Summary of Global Economic Forces Conspire to Stymie U.S. Manufacturing

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Donald Trump’s 2016 election win was largely due to dissatisfaction with the exodus of manufacturing jobs from the United States and Trump’s promise to bring them back. Americans certainly had reason to bemoan the loss of such jobs, which shrank from 17 million in 2000 to 11 million in 2010. Even after an economic recovery, the manufacturing comeback has been small. Can President Trump recoup these jobs through protectionism? As economist David Dollar explains in this concise overview, three major trends make such an outcome unlikely. While always politically neutral, getAbstract suggests this article to anyone interested in the impacts of trade policies on the US economy.

In this summary, you will learn

  • What three economic truths say about the return of manufacturing jobs to the United States,
  • Why trade protectionism won’t succeed in bringing those jobs back and
  • Which policies would help the US remain competitive in the global marketplace.

About the Author

David Dollar is a senior fellow at the John L. Thornton China Center at the Brookings Institution.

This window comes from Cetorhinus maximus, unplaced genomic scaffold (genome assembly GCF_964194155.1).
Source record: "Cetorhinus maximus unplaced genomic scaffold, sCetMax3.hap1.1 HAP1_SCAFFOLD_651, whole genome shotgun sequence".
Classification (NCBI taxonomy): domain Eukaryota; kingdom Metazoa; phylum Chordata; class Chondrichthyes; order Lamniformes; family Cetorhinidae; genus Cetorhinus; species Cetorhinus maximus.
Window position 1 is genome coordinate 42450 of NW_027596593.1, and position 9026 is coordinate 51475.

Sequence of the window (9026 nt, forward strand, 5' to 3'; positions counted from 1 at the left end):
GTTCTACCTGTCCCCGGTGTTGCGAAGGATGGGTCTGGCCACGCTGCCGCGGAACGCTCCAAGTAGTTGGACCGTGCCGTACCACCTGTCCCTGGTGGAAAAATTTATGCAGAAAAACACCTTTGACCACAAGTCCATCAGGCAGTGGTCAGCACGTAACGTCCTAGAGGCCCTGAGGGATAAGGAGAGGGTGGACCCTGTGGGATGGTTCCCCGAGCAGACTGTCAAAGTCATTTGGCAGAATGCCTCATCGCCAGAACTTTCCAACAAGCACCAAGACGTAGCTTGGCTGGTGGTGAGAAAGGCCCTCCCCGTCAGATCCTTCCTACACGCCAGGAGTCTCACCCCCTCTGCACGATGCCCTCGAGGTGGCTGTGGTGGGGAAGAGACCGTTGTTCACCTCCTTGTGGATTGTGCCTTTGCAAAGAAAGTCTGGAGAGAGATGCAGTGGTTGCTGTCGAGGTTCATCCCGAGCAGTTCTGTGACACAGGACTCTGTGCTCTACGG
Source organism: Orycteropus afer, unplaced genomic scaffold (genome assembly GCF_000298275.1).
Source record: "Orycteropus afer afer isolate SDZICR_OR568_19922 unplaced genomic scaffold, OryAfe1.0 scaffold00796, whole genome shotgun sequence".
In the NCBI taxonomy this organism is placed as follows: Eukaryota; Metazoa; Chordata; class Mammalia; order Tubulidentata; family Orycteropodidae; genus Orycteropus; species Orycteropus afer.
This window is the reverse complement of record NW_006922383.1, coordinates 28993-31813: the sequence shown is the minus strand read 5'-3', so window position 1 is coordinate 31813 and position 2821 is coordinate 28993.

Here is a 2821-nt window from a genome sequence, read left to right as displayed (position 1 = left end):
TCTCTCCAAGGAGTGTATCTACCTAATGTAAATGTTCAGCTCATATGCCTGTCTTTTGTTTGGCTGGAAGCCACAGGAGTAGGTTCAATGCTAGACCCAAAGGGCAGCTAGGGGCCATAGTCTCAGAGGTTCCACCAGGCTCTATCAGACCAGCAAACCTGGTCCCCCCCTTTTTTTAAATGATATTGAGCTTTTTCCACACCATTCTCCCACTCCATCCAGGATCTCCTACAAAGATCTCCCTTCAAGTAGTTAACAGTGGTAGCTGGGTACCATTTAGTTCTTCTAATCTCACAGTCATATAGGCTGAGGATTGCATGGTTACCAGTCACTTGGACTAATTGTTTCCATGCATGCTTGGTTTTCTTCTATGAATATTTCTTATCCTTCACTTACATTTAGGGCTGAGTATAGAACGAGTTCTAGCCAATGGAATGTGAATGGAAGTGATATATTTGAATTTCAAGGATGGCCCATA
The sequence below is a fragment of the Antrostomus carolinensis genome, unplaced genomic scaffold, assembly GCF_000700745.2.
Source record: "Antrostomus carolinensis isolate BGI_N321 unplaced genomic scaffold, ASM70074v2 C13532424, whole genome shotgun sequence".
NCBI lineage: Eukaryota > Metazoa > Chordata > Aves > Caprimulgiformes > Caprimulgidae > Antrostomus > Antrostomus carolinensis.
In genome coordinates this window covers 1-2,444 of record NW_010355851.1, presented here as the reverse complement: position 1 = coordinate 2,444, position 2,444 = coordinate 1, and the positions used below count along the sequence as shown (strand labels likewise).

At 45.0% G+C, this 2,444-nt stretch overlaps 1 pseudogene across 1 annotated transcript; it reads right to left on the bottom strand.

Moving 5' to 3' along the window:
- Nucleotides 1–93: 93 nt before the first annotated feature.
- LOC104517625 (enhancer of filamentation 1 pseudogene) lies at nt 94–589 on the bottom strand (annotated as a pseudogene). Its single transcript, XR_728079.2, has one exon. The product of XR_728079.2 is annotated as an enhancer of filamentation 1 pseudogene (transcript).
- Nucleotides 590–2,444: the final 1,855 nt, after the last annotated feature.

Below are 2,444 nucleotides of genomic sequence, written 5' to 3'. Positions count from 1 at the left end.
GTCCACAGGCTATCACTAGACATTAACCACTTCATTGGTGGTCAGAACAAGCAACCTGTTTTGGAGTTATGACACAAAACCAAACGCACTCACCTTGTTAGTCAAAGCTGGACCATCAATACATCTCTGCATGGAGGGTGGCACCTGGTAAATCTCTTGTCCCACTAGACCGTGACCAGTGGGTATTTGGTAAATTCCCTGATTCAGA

Three economic verities could keep the US manufacturing sector from regaining the jobs it has lost since the turn of the 21st century. First, technology – not trade policy – has been the main driver behind employment losses in manufacturing. With new technologies in place, businesses have been able to raise productivity without an accompanying increase in jobs. This phenomenon has occurred even in trade-surplus countries like Germany, which saw a 15.5 percentage-point drop in manufacturing’s share of labor from 1973 to 2010, a decline that mirrors the US’s 14.7 point fall. If America...

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    Marko Sluga 2 years ago
    This is so bad that I am cancelling my account with you.
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    Marko Sluga 2 years ago
    It's not saying anything, this is a very poor summary.